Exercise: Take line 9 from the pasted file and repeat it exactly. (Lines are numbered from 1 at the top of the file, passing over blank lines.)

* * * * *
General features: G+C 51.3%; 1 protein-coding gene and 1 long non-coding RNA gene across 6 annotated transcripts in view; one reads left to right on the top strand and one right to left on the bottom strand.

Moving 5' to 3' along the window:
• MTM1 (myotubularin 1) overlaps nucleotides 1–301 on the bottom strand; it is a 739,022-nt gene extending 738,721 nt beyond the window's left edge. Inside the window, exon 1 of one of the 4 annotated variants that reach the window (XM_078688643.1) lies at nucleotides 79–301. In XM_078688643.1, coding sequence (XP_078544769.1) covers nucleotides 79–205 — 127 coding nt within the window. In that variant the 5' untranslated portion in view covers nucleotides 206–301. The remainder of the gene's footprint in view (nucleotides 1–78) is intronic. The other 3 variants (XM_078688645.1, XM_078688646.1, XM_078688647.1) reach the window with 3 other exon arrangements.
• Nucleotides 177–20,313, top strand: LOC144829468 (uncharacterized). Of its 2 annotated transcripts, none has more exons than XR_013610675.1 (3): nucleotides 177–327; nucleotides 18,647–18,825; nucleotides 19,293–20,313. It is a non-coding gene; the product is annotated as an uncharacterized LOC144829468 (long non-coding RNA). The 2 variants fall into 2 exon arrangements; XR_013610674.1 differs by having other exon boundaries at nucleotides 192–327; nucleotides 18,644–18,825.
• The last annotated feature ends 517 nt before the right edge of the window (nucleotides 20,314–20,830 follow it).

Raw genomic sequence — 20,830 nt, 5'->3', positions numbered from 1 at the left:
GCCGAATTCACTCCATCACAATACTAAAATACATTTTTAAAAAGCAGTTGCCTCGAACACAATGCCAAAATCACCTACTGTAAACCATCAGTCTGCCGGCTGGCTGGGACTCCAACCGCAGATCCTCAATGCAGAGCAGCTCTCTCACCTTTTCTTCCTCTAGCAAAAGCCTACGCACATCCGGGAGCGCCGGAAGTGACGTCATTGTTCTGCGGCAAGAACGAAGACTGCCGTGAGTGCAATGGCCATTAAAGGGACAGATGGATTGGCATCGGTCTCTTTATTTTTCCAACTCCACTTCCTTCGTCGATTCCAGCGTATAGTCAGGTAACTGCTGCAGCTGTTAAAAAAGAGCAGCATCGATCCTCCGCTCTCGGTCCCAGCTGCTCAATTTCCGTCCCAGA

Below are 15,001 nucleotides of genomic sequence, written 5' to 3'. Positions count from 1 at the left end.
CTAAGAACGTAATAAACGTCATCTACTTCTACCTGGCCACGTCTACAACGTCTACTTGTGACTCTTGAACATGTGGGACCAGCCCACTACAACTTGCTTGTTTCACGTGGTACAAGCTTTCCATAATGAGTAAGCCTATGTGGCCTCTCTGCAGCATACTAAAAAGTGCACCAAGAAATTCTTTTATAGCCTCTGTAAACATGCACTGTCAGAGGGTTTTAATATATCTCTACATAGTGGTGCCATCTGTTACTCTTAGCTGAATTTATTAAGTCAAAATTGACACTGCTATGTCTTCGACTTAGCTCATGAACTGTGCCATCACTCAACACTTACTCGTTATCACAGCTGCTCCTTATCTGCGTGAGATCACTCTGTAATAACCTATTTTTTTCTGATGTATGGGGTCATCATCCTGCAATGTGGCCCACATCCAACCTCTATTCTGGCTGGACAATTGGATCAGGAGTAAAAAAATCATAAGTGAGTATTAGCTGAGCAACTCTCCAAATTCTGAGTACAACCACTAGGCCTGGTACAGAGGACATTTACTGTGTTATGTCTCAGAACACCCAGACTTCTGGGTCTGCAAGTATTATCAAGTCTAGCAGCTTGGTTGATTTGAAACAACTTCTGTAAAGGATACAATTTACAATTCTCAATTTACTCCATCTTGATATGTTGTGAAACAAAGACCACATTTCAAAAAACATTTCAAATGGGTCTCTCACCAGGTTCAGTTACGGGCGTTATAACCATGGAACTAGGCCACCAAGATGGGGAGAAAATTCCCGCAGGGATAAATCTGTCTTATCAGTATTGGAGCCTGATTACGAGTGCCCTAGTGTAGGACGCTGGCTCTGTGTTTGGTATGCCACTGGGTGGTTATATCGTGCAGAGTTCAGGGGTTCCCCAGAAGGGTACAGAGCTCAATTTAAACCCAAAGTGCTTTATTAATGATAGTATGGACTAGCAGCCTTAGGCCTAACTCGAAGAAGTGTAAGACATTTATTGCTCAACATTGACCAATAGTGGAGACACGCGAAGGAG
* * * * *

CTAAGAACGTAATAAACGTCATCTACTTCTACCTGGCCACGTCTACAACGTCTACTTGTGACTCTTGAACATGTGGGACCAGCCCACTACAACTTGCTTGTTTCACGTGGTACAAGCTTTCCATAATGAGTAAGCCTATGTGGCCTCTCTGCAGCATACTAAAAAGTGCACCAAGAAATTCTTTTATAGCCTCTGTAAACATGCACTGTCAGAGGGTTTTAATATATCTCTACATAGTGGTGCCATCTGTTACTCTTAGCTGAATTTATTAAGTCAAAATTGACACTGCTATGTCTTCGACTTAGCTCATGAACTGTGCCATCACTCAACACTTACTCGTTATCACAGCTGCTCCTTATCTGCGTGAGATCACTCTGTAATAACCTATTTTTTTCTGATGTATGGGGTCATCATCCTGCAATGTGGCCCACATCCAACCTCTATTCTGGCTGGACAATTGGATCAGGAGTAAAAAAATCATAAGTGAGTATTAGCTGAGCAACTCTCCAAATTCTGAGTACAACCACTAGGCCTGGTACAGAGGACATTTACTGTGTTATGTCTCAGAACACCCAGACTTCTGGGTCTGCAAGTATTATCAAGTCTAGCAGCTTGGTTGATTTGAAACAACTTCTGTAAAGGATACAATTTACAATTCTCAATTTACTCCATCTTGATATGTTGTGAAACAAAGACCACATTTCAAAAAACATTTCAAATGGGTCTCTCACCAGGTTCAGTTACGGGCGTTATAACCATGGAACTAGGCCACCAAGATGGGGAGAAAATTCCCGCAGGGATAAATCTGTCTTATCAGTATTGGAGCCTGATTACGAGTGCCCTAGTGTAGGACGCTGGCTCTGTGTTTGGTATGCCACTGGGTGGTTATATCGTGCAGAGTTCAGGGGTTCCCCAGAAGGGTACAGAGCTCAATTTAAACCCAAAGTGCTTTATTAATGATAGTATGGACTAGCAGCCTTAGGCCTAACTCGAAGAAGTGTAAGACATTTATTGCTCAACATTGACCAATAGTGGAGACACGCGAAGGAG